The Captain’s wife — loneliest of all. A world of burdens on her shoulders. The house, the family, the bills, the other wives, the admirals, the obligatory show of strength, the solitude. She is of solid frontier stock, built to endure, tenacious, loyal, determined. Constant prayer is her cloak and sword. An unending search for grace in a storm.
Her entire life has prepared her for this trial. She does not know it yet. One part divine appeal, one part atavistic entrenchment. Her parents, divorced when she was two. Her mom long gone. Her dad an expert at the subtleties of emotional abuse, a ghoul who refused to speak to us, but still lingered on the periphery of our lives, a constant abstract menace.
April 15, 1990 — Easter comes late. There was to be no resurrection that year. One of the junior officers on the Butler has a son my age. We go to school together. We know one another. We share afloat fathers. Then one day we share nothing because the boy is dead.
My Dad pulls strings in WestPac to get a bird out to the ship so the father could go home for the funeral where the priest is drunk. He teeters and slurs his words during the ceremony.
The families rally in the only way they understand. Enlisted and officer families alike go down to the Exchange and buy up a room full of Easter toys and candy and stuffed animals and all the other pleasures I dream of owning. They sit there under lock and key in our guest bedroom. Prizes for a dead child. Just close enough to facilitate a fantasy that would never be fulfilled. One day it is all gone.
Paper chains, a time-honored tradition amongst military families. Tiny links of construction paper pasted together. Each link represents one day until the ship returns to port. We children are fools to assume this jury-rigged homage to the anchor is an ironclad agreement with the United States Navy.
The terms of service do not make exceptions for compassion and love and emptiness and spiritual necessity. We, the families, are but another component in the defense machine to be adjusted, managed and placated whenever necessary.
The Navy does not appreciate a squeaky wheel. We are told time and time again — the only way to support your loved ones is to be a team player. “Don’t worry,” they say, “we’re in control.”
Rear Admiral Insight, my Dad’s superior officer. At a luncheon shortly before the war starts, my Mom greets Admiral Insight and gets a blank stare in return. She’s Commander Johnson’s wife? Nothing. Commander Johnson of the Butler? Dead eyes, confusion. Commander Johnson of the Butler in the northern Persian Gulf? Faint glimpses of recognition.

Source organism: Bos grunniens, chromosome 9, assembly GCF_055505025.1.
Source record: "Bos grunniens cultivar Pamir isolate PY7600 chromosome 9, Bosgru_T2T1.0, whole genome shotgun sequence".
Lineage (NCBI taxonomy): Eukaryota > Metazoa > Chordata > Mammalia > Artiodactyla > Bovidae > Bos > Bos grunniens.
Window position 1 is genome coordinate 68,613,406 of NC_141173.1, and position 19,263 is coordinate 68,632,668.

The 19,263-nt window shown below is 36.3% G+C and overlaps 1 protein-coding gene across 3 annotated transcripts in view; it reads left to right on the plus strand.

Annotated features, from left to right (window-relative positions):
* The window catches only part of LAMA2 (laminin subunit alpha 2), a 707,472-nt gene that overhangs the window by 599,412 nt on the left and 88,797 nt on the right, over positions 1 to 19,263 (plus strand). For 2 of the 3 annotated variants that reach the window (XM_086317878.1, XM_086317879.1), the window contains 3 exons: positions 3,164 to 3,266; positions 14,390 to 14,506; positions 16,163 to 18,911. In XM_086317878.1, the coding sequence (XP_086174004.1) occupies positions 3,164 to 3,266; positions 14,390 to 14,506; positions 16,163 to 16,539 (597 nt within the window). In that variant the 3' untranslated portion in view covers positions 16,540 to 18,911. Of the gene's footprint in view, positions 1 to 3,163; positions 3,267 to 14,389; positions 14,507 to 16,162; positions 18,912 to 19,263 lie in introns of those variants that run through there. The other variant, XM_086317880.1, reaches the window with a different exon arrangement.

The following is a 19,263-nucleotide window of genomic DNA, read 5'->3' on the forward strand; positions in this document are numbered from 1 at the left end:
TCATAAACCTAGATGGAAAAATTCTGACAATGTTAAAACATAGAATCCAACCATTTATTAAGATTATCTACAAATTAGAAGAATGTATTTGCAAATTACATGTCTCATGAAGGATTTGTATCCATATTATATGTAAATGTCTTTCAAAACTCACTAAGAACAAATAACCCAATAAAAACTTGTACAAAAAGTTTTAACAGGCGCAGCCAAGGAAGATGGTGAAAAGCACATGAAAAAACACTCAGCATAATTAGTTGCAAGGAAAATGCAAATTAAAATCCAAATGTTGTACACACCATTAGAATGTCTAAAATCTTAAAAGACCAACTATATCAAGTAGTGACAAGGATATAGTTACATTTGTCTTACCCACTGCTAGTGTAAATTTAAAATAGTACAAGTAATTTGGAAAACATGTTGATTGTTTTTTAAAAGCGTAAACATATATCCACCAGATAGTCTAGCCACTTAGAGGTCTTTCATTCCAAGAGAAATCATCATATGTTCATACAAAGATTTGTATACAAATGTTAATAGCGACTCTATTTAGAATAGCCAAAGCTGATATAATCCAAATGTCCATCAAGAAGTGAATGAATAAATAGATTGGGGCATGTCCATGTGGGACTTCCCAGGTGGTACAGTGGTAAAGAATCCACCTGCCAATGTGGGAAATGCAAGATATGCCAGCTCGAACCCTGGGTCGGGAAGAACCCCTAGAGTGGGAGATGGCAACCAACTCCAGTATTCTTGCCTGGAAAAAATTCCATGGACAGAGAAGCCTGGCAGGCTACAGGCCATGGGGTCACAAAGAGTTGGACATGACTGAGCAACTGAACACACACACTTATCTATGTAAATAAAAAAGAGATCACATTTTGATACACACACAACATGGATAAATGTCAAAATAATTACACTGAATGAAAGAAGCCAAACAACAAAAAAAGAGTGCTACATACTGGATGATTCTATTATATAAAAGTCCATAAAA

That moment scares the living shit out of her. The man in charge of my Dad’s well being is clueless. Very reassuring.
Wives and dependents are cunning people. We smile and circumvent. We have basic needs — food, shelter, safety. As well as pressing ancillary demands — are you going to get our loved ones killed? Can we trust you? Who will have the decency to be honest?
Mom does the Captain’s Wife two-step. She tends to the flock of wives and girlfriends. She slaps on lipstick. She advocates for her husband. She asks uncomfortable questions. She refuses the bullshit party line. She makes people feel uncomfortable. She invokes the name of Sybil Stockdale. She gets what information she can.
The Admiral’s aide had been my Dad’s XO years before. The skipper of the Butler’s sister ship, the USS Jarrett (FFG-33) passes information to the Gulf on my Mom’s behalf. She finds help where she can.
August, 1934. The bus from my grandfather’s home in Steubenville, Ohio to the Naval Academy in Annapolis, Maryland. The year before, my Grandfather’s brother, a brutish hulk of muscle known in his USNA prep school yearbook as “Frankenstein,” rides the bus. One spider bite later and he’s riding home in a casket. This year, his diminutive, bookish younger brother Charles, my Grandfather, assumes his slot at Annapolis where his love for electronics earns him the sobriquet “Wizard.”
Graduates 1938, serves aboard cruiser USS New Orleans out of San Pedro before joining CINCPAC Staff at Pearl. First in his BOQ to awake on December 7, 1941. Watches railroad mounted 40mm Bofors gun swat at Japanese planes, witnesses fleet destruction, dutifully works to ensnare the Japanese at Midway, delights in their suffering. Serves with MacArthur. Plank holder USS Springfield, survivor Okinawa campaign.
Returns to the states in ’46. Marries a WAVE from Santa Monica. Dad comes into the world.